BoE announced further measures to ensure the Term Funding Scheme with additional incentives for Small and Medium-size Enterprises (TFSME) can continue to support lending to SMEs through the Bounce Back Loan Scheme (BBLS). In addition to the change announced in May, whereby banks will be able to extend the term of some TFSME funding from four to six years, BoE will allow TFSME participants to extend a part of their borrowings again, to a total term of up to ten years.
Participants will be able to extend the term of TFSME loans by up to a further four years at the point at which the existing six-year TFSME loans mature. The amount of TFSME funding that can be extended will be capped at the amount of BBLS lending on TFSME participants’ balance sheets at that point. TFSME documentation will be updated in due course to reflect this change and to provide further operational details. The TFSME was launched in March 2020 as part of the measures to respond to the economic shock from COVID-19. In May 2020, BoE announced that TFSME participants would be able to extend the term of some of their TFSME funding to align with the term of loans made through BBLS, which was set up to enable businesses to access finance more quickly during the COVID-19 outbreak.
Related Link: Notification
Keywords: Europe, UK, Banking, COVID-19, SME, BBLS, Term Funding Scheme, Credit Risk, Loan Guarantee, BoE
Leading economist; commercial real estate; performance forecasting, econometric infrastructure; data modeling; credit risk modeling; portfolio assessment; custom commercial real estate analysis; thought leader.
Previous ArticleAPRA Updates Validation and Derivation Rules in September 2020
FCA and PRA in the UK, FED in the US, and the authorities in Singapore have fined Goldman Sachs for risk management failures in connection with the 1Malaysia Development Berhad (1MDB).
BCBS announced that OSFI and the Bank of Canada hosted the 21st International Conference of Banking Supervisors (ICBS) virtually on October 19-22, 2020.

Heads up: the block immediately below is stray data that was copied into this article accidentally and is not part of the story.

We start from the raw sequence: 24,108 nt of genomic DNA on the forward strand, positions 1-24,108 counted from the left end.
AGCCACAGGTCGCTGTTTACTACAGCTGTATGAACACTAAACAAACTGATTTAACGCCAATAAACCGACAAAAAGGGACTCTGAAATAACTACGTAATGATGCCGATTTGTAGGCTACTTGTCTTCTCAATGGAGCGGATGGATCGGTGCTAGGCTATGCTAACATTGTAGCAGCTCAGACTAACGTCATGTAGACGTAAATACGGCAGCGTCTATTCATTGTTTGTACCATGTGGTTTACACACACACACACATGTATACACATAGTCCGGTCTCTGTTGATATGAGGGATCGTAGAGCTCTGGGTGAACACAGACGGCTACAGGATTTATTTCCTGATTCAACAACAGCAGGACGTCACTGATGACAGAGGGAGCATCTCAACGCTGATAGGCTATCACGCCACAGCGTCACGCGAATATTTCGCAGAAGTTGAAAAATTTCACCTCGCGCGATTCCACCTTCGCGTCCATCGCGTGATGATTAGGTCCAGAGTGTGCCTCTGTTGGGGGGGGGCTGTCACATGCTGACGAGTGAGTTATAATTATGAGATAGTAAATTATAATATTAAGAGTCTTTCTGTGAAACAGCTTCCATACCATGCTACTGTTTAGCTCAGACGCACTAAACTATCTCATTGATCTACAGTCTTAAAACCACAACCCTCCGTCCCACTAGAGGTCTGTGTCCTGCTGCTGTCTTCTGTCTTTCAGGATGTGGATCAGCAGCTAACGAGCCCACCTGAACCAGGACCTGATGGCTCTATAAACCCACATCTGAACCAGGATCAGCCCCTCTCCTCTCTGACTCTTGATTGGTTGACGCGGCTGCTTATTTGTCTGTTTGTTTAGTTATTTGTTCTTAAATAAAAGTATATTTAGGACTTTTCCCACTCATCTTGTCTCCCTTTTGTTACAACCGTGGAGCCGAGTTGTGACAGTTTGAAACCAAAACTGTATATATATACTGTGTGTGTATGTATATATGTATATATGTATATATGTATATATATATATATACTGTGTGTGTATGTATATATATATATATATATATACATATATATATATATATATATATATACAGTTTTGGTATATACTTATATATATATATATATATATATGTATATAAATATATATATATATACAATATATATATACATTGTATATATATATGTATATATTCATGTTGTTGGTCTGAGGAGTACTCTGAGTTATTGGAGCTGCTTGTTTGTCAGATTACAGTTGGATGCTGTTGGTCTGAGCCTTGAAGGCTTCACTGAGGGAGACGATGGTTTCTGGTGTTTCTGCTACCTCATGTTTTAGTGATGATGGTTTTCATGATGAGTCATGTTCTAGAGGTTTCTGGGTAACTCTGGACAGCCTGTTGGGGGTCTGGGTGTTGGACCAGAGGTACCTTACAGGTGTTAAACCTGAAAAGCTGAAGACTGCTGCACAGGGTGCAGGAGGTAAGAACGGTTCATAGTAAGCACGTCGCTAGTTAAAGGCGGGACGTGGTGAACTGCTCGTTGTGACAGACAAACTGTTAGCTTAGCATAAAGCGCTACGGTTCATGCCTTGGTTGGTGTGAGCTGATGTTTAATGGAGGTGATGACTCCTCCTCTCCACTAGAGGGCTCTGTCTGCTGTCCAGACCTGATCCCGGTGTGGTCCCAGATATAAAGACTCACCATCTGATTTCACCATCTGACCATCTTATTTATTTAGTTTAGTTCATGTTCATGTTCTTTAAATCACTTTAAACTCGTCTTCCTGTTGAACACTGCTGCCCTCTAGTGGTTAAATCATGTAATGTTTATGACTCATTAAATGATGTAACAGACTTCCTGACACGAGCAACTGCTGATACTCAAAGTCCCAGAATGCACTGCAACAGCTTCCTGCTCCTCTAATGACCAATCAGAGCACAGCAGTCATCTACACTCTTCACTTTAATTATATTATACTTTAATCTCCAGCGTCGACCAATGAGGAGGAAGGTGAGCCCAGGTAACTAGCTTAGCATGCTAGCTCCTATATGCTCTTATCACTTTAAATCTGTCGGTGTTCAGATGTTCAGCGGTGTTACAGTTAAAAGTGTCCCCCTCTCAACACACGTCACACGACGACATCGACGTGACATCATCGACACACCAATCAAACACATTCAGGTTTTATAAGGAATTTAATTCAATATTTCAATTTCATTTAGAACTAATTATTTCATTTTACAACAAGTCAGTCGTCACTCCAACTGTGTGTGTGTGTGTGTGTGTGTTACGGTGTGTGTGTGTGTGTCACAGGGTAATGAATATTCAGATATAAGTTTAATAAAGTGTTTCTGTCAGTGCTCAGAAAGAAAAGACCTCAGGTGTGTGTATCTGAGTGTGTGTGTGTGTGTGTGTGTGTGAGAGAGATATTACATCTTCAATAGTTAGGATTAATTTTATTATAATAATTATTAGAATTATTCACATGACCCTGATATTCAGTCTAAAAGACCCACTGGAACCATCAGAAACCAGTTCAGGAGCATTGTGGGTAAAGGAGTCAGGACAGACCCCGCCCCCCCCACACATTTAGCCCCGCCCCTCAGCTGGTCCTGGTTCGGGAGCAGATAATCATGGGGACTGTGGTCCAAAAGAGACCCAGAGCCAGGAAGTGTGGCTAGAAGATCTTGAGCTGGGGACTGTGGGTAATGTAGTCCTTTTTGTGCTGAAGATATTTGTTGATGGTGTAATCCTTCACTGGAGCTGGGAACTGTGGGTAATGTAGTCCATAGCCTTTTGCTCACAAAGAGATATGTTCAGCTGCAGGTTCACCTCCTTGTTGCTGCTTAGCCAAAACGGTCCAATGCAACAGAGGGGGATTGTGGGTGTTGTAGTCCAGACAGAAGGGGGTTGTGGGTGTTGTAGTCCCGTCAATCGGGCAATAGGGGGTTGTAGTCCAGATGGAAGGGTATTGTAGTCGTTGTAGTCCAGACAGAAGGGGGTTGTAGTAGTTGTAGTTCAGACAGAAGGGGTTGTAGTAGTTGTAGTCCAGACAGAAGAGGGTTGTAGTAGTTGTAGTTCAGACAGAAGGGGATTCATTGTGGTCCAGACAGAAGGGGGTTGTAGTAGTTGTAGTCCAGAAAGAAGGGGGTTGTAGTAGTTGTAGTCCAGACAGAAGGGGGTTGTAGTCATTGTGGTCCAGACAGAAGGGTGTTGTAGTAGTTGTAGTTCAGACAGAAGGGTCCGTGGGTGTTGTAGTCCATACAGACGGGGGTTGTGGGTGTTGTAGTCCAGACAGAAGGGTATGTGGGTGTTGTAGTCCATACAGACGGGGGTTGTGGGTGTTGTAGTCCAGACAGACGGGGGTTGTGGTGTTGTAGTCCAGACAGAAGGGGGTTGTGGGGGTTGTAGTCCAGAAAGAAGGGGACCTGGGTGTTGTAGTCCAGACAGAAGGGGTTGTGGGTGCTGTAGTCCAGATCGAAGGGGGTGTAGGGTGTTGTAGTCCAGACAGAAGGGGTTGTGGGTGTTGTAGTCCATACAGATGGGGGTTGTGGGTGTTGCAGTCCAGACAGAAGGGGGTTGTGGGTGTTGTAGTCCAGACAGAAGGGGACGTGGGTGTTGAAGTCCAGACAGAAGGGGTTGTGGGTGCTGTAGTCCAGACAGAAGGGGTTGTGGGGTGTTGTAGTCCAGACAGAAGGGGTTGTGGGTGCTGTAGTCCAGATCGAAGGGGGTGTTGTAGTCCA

FCA proposed guidance on how firms should continue to seek to help customers who hold insurance and premium finance products and may be in financial difficulty because of COVID-19, after October 31, 2020.
EBA issued an opinion on prudential treatment of the legacy instruments as the grandfathering period nears an end on December 31, 2021.
ESRB published the fifth issue of the EU Non-bank Financial Intermediation Risk Monitor 2020 (NBFI Monitor).
HM Treasury announced that the new Financial Services Bill has been introduced in the Parliament.
APRA announced that it has increased the minimum liquidity requirement of Bendigo and Adelaide Bank for failing to comply with the prudential standard on liquidity.
PRA published the consultation paper CP17/20 to propose changes to certain rules, supervisory statements, and statements of policy to implement elements of the Capital Requirements Directive (CRD5).
US Agencies adopted a final rule that applies to advanced approaches banking organizations and aims to reduce interconnectedness in the financial system as well as to reduce contagion risks associated with the failure of a global systemically important bank (G-SIB).
US Agencies (FDIC, FED, and OCC) adopted a final rule that implements the net stable funding ratio (NSFR) for certain large banking organizations.